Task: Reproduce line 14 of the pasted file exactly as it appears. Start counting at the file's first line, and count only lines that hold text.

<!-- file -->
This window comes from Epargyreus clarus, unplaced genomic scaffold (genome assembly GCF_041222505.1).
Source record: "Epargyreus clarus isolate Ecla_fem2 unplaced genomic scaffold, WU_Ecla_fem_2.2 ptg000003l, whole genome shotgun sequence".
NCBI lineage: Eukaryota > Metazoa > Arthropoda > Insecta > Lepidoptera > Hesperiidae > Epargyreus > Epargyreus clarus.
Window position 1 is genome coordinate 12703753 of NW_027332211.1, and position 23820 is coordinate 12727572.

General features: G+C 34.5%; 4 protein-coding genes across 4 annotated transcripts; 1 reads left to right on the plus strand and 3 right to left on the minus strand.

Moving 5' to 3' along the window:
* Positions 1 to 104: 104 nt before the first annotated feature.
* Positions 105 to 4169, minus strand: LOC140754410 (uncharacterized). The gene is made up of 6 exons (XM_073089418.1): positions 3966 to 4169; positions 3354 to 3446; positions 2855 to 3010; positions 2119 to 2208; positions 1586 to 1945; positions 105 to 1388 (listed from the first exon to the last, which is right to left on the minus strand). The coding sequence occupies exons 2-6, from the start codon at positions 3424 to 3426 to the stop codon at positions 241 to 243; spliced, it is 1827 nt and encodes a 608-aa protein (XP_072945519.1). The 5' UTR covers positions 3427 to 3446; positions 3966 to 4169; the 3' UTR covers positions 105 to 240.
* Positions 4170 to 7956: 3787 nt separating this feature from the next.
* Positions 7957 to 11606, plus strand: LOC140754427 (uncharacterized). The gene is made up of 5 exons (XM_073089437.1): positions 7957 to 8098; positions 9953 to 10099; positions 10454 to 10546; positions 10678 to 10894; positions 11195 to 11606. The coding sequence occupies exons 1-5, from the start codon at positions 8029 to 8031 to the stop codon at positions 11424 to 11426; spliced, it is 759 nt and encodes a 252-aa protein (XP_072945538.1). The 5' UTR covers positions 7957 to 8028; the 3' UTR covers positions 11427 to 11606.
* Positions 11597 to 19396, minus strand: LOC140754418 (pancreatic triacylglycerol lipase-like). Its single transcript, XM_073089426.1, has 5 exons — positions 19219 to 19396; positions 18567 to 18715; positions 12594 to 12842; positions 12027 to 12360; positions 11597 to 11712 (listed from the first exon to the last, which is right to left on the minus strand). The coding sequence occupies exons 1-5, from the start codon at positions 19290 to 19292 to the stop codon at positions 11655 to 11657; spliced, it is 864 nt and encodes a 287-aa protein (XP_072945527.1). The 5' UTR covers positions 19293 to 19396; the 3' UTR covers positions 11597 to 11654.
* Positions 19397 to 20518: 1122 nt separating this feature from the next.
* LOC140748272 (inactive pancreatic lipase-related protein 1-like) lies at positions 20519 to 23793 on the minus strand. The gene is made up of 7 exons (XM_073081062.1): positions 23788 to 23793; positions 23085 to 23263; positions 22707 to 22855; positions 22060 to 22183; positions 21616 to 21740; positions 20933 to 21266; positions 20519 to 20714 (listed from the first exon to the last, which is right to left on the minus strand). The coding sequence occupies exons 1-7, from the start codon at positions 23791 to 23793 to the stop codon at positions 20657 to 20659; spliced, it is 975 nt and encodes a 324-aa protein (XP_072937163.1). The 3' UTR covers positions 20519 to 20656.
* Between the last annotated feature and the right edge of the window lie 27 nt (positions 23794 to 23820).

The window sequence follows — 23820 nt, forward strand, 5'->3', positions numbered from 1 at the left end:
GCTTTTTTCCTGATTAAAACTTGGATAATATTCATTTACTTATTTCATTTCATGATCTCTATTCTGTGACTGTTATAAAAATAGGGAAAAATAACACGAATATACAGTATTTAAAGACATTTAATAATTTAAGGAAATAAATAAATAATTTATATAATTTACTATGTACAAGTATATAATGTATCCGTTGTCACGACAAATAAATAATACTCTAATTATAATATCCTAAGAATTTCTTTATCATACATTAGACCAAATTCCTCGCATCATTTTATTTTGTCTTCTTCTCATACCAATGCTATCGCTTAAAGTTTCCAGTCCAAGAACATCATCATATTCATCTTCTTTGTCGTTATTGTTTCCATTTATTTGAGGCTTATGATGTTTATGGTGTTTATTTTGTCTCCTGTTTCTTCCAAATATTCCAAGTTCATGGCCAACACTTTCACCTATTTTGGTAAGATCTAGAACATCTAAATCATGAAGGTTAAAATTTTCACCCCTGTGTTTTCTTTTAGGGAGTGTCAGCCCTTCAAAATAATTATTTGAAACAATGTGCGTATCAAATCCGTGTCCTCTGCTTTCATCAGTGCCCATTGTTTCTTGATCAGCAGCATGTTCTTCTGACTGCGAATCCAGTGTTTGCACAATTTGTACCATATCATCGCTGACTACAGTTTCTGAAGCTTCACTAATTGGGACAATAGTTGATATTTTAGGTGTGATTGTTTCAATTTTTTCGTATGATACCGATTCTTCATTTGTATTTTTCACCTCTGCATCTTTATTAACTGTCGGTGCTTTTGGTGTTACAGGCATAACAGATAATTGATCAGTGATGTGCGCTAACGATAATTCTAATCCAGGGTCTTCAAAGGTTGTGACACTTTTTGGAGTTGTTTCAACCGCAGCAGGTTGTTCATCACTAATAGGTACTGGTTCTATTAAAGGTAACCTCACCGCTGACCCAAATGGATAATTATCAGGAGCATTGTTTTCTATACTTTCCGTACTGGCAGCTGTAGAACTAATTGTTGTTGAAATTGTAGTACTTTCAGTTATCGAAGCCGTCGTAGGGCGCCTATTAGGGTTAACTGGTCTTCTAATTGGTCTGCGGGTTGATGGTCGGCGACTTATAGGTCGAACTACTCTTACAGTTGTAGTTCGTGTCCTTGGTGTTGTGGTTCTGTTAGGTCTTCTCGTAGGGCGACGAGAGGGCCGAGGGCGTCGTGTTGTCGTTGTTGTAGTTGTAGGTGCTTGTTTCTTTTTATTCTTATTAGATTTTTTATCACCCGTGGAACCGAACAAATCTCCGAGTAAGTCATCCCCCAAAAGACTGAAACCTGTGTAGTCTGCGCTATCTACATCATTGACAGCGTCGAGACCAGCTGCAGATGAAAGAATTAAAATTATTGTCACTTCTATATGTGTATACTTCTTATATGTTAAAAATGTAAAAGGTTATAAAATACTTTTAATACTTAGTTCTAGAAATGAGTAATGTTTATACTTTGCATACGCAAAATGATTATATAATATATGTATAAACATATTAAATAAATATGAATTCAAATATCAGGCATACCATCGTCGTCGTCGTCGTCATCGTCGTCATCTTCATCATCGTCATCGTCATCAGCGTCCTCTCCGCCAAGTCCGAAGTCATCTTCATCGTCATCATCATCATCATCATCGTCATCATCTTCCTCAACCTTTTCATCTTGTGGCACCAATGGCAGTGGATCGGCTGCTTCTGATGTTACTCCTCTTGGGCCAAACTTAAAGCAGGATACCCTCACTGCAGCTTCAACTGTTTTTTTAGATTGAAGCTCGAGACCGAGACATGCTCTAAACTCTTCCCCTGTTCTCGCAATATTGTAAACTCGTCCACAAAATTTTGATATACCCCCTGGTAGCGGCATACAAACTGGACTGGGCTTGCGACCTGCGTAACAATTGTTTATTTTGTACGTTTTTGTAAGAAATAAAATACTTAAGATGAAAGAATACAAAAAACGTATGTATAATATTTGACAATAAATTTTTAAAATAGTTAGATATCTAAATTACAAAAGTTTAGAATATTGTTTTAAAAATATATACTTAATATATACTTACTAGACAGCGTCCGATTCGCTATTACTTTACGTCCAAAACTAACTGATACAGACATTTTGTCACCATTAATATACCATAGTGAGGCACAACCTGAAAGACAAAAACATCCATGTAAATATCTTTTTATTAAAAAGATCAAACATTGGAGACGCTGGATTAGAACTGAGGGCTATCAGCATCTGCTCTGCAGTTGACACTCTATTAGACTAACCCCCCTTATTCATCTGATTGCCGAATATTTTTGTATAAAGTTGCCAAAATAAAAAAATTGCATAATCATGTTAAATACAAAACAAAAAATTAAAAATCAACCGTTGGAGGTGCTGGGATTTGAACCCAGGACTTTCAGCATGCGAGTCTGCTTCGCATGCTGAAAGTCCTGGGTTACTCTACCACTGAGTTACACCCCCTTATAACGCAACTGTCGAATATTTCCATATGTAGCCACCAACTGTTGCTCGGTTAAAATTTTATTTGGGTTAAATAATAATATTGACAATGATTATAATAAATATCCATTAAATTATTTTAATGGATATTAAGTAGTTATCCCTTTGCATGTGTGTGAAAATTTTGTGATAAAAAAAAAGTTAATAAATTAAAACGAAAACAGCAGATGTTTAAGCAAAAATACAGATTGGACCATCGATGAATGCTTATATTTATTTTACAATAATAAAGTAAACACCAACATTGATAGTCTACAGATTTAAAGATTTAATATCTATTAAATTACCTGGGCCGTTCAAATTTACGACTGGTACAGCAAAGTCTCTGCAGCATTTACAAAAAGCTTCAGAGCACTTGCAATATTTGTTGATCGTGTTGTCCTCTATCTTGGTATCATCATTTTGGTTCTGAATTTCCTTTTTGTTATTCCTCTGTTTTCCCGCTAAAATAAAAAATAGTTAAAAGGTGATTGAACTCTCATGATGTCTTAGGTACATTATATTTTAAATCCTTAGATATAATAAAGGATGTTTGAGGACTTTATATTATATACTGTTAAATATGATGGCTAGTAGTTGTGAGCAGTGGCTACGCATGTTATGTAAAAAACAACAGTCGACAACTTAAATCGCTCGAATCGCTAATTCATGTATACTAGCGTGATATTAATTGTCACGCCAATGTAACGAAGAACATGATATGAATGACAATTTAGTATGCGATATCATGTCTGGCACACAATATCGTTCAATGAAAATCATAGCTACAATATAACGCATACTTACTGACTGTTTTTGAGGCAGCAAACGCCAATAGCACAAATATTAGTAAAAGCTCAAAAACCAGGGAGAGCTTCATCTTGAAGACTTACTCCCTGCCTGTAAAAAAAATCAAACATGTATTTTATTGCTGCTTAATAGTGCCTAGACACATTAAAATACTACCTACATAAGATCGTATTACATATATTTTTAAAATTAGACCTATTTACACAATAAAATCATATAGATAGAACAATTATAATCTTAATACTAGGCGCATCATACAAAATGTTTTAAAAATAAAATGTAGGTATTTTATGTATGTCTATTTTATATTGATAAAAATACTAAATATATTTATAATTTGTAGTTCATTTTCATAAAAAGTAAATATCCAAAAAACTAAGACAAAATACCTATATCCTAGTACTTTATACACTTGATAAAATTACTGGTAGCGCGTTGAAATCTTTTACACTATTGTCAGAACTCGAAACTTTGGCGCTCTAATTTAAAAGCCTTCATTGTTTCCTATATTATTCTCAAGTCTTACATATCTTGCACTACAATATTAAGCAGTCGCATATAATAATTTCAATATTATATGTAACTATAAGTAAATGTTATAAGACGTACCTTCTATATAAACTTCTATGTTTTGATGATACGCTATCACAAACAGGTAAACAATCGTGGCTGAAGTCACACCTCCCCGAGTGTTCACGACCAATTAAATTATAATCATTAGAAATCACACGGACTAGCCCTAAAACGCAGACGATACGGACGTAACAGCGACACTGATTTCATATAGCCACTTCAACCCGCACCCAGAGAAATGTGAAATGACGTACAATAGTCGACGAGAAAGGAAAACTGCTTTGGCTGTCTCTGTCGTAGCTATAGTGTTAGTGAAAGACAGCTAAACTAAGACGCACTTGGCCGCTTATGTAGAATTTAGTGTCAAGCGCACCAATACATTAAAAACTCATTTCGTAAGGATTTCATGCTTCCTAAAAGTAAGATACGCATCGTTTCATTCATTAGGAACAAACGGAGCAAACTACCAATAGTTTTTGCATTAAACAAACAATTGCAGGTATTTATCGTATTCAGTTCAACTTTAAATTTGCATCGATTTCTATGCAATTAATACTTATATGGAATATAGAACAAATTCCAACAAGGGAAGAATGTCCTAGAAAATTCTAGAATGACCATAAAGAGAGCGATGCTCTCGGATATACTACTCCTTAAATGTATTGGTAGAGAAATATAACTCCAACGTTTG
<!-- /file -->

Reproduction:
* Between the last annotated feature and the right edge of the window lie 27 nt (positions 23794 to 23820).